28 February (postponed for a later date)

The New Faculty Orientation Series.12:15p.m. – 1:00p.m., 104 Scott Hall

At this meeting, we will be discussing how to cope with the failing student.  This was a topic suggested by the group last semester.  Our celebrity guests will be familiar friends, Karen Clemence, Erica D’Agostino, and Karen Forbes.

15 February

Teaching Teaching and Understanding Understanding. 12:10p.m. – 1:00p.m., 104 Scott Hall

For this program, we will watch a video which presents several aspects of the teaching and learning dynamic.  The video uses a “quasi-documentary”format with student and faculty actors playing their respective roles.  Levels of teaching and levels of understanding (surface versus deep) are presented, along with a theory of teaching called “constructive alignment” which was developed by John Biggs.  There will be an opportunity to discuss the concepts in the video and to see if they can be applied to our teaching. Lunch will be provided.


6 December

Student Response Systems:  Using “Clickers” in Class. 12:15p.m. – 1:00p.m., 104 Scott Hall

At this meeting, we will be having discussion about the use of Clickers, also known as student response systems, in classes. Faculty who are or have recently used clickers in their classes will be talking about the benefits and costs of using clickers in the classroom. What seems to work? What doesn’t. What do students think about using them? What should an instructor think about before adopting them? Lunch will be provided.

2 December

Last CITLS New Faculty Program for the Semester. 12:00p.m. – 1:00p.m., 104 Scott Hall

This program will be an informal discussion of the first semester of teaching at Lafayette. What worked well, what didn’t? What were the surprises? What did you expect, but didn’t happen? What questions do you have about teaching, technical, strategic, or otherwise, as we move to the spring semester? What kinds of programs would like to see the Center provide for new faculty next semester? For the entire faculty? Lunch will be provided.


29 November

An Interdisciplinary Project to Develop an IPad App for Recording Field  Data. 12:00p.m. – 1:00p.m., 104 Scott Hall

In this CITLS program you will hear how an interdisciplinary team composed by Profs. Chun-wai Liew (Computer Science), Lawrence Malinconico and David Sunderlin (both from Geology) developed an application for tablet computers which students could use to collect geological field data while making full use of the features found on devices such as the IPad to include note taking, GPS, and photography. The process followed by this team may be informative for others interested in developing apps for their research or teaching. This work was supported by NSF and EXCEL grants and was tested in the field by geology students.Lunch will be provided.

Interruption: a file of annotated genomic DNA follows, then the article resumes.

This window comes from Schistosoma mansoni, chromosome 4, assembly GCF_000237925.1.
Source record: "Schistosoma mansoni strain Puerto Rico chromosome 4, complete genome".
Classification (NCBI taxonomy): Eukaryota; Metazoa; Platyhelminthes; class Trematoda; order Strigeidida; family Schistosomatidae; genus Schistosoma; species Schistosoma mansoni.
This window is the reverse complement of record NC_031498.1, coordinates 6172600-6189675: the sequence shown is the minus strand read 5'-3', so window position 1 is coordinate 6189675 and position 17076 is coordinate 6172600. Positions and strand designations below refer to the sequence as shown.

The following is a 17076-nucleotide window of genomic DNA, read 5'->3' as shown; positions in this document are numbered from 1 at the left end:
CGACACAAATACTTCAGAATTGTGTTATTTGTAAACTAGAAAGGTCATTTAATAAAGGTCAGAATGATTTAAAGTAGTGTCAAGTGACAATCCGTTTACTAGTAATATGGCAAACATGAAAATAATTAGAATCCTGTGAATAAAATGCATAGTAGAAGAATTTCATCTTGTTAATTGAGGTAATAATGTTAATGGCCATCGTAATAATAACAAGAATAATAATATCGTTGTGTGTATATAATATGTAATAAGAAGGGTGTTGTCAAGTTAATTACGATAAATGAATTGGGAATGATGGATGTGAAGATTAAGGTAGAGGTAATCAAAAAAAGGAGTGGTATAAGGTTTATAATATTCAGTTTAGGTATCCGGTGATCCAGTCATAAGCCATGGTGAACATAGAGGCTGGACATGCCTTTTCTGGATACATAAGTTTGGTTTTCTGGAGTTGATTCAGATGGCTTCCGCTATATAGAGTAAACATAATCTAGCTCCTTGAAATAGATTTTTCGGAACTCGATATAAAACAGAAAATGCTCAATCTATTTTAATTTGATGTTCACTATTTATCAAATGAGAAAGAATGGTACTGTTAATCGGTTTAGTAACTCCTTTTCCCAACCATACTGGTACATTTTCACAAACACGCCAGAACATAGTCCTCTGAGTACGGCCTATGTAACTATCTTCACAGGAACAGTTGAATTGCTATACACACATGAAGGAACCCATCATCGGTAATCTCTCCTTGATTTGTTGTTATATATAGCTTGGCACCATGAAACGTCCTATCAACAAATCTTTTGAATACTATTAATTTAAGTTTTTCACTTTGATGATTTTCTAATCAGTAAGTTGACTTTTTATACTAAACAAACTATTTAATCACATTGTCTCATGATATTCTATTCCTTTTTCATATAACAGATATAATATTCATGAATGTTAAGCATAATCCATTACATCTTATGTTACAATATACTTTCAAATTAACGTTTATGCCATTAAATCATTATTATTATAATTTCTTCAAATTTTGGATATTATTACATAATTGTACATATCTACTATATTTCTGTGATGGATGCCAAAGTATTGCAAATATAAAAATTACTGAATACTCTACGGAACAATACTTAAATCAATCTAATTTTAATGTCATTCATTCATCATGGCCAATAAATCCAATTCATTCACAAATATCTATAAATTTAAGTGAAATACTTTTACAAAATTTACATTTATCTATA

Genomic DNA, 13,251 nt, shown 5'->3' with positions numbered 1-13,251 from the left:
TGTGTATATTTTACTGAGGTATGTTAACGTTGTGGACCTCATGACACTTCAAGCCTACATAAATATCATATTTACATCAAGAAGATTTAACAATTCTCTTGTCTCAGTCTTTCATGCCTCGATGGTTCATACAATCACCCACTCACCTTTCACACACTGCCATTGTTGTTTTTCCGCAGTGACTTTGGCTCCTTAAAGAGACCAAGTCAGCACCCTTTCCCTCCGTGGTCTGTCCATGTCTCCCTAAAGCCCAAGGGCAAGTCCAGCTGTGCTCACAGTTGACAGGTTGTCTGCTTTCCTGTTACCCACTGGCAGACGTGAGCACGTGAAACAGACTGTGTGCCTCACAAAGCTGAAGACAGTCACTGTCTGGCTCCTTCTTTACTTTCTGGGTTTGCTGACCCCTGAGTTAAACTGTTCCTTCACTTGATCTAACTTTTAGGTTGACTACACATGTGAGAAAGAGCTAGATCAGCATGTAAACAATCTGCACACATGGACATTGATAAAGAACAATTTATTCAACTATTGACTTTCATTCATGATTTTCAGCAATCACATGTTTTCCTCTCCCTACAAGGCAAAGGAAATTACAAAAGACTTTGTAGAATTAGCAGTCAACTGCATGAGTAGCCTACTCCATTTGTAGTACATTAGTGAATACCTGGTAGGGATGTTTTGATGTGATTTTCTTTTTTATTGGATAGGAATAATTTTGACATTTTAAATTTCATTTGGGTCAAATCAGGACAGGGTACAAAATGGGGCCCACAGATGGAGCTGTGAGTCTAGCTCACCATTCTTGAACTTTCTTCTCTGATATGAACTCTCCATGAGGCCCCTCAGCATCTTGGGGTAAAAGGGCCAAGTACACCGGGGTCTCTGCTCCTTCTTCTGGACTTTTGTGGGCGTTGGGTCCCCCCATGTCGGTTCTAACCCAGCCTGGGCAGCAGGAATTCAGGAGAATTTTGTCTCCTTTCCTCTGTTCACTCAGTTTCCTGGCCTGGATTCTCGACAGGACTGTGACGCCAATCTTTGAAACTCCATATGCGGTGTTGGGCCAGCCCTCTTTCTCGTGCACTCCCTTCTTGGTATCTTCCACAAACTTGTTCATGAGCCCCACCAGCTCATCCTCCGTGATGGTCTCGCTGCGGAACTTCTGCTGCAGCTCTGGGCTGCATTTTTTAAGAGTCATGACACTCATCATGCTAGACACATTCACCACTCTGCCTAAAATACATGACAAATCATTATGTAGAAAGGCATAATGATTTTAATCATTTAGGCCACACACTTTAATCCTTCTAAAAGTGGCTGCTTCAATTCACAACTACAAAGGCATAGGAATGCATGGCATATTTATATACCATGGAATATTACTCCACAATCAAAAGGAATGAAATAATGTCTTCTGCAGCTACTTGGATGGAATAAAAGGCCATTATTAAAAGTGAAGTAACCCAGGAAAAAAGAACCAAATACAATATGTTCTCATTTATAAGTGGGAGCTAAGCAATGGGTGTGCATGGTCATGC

22 November
Stressed Students: How can you help? 12:15p.m. – 1:00p.m., 104 Scott Hall

As we lead up to finals, students are bound to experience increasing amounts of stress; while the majority of our students will cope well with this pressure, some will experience negative impacts on their health and academic performance. At the meeting, Dr. Karen Forbes and Prof. Alan Childs will facilitate a conversation about this topic. Lunch will be provided.

Co-sponsored by CITLS and the Dean of the College Office

11 November
Information Literacy Brownbag. 12:15p.m. – 1:00p.m., 04 Skillman Library

Professors Carrie Rohman (English) and Asma Sayeed (Religious Studies) will host a lunch time discussion on how they integrated information literacy into their respective courses: VAST 227 Creature: Humans and Other Animals in Contemporary Culture and REL 304 Islam in the West. If you would like to learn more about their endeavor and/or are interested in applying for an information literacy grant for Spring 2012, please come and join the discussion.

Co-sponsored by CITLS and Skillman Library

2 November
Applying Research on Learning & Memory to Teaching. 12:00p.m. -1:00p.m., 223 Oechsle.

Have you asked yourself whether to make class notes available to your students? And if doing so will decrease attendance or attention in class? Have you considered giving quizzes in addition to exams but wondered if the costs outweighed the benefits? Have you been at a loss to advise your students on the best ways to study? In an update of a workshop she gave two years ago, Prof. Talarico, Department of Psychology, will discuss how research in cognitive psychology can help you answer these questions and help you help your students.


12 September
Faculty Workshop about Scholarship in Teaching and Learning (SoTL).  5 p.m. – 7 p.m., the Wilson Room (Pfenning Alumni Center).

Dr. Mary Taylor Huber, Senior Scholar Emerita and Consulting Scholar at The Carnegie Foundation for the Advancement of Teaching, Stanford, Calif.,  and well-known author of a number of books and articles on teaching and scholarship, will present this workshop on how to think about, design, and conduct research on teaching and learning.  Dinner will be provided. This workshop is for faculty in any discipline and with any level of experience in SoTL, especially if you have none at all. This workshop will help get you started. Registration will be required, and a link to register will be available later in the semester.  If you have any questions, please contact Alan Childs.